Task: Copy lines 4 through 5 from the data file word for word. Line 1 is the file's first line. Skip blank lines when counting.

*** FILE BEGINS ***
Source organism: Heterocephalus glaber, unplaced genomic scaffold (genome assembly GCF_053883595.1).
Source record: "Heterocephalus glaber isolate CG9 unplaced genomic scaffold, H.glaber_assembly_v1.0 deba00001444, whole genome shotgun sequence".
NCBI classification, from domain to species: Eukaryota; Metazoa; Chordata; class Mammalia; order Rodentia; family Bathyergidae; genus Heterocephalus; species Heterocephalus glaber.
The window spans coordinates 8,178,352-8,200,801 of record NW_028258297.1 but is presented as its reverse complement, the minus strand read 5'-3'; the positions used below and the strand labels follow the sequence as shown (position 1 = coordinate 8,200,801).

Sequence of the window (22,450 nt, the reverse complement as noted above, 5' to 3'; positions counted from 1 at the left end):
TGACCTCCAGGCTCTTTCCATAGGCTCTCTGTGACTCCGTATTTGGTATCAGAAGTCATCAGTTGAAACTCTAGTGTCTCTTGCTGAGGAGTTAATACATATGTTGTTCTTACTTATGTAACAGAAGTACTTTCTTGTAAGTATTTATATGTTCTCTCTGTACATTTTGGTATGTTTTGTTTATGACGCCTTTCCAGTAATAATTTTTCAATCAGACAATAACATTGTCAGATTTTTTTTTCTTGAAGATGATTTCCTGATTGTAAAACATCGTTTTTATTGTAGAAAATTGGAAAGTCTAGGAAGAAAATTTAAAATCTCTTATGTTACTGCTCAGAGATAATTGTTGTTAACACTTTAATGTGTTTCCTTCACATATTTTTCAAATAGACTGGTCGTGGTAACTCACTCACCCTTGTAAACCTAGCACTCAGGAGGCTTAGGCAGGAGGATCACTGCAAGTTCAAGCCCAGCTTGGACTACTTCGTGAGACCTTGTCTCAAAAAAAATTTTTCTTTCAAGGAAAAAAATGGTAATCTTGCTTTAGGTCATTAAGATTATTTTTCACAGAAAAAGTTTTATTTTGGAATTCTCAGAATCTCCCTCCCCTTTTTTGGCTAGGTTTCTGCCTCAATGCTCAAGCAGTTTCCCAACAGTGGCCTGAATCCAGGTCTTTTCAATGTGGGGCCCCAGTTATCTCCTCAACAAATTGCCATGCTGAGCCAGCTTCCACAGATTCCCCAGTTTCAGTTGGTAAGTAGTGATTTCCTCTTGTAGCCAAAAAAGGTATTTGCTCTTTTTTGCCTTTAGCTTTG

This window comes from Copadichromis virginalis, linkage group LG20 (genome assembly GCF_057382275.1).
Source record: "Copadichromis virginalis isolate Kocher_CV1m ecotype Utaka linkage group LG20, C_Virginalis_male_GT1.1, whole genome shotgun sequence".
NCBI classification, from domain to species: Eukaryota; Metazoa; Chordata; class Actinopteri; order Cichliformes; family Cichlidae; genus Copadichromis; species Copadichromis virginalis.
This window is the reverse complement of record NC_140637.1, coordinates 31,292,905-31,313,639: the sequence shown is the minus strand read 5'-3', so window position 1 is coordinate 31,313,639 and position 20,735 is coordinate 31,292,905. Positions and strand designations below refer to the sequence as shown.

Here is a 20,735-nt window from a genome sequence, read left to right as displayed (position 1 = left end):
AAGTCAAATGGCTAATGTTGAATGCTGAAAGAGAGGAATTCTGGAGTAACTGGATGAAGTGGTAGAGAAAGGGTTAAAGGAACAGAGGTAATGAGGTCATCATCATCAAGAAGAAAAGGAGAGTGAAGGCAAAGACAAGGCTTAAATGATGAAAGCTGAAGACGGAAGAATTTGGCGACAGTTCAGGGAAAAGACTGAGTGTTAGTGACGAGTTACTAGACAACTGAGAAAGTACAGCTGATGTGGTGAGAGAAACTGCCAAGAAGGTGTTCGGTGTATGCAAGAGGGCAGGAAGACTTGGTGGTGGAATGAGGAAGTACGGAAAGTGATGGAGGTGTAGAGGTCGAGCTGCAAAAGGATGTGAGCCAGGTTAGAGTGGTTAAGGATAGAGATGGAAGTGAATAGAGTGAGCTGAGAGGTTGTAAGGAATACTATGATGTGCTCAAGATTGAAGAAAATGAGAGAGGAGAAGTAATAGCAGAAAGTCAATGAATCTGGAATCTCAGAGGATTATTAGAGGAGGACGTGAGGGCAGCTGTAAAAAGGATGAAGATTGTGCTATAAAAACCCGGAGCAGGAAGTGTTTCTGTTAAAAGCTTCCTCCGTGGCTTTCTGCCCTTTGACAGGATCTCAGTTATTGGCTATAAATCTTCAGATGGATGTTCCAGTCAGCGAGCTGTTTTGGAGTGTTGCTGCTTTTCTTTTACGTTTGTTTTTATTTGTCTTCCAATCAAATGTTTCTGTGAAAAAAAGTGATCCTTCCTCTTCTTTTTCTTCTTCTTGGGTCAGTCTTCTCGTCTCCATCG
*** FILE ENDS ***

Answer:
The window spans coordinates 8,178,352-8,200,801 of record NW_028258297.1 but is presented as its reverse complement, the minus strand read 5'-3'; the positions used below and the strand labels follow the sequence as shown (position 1 = coordinate 8,200,801).

Sequence of the window (22,450 nt, the reverse complement as noted above, 5' to 3'; positions counted from 1 at the left end):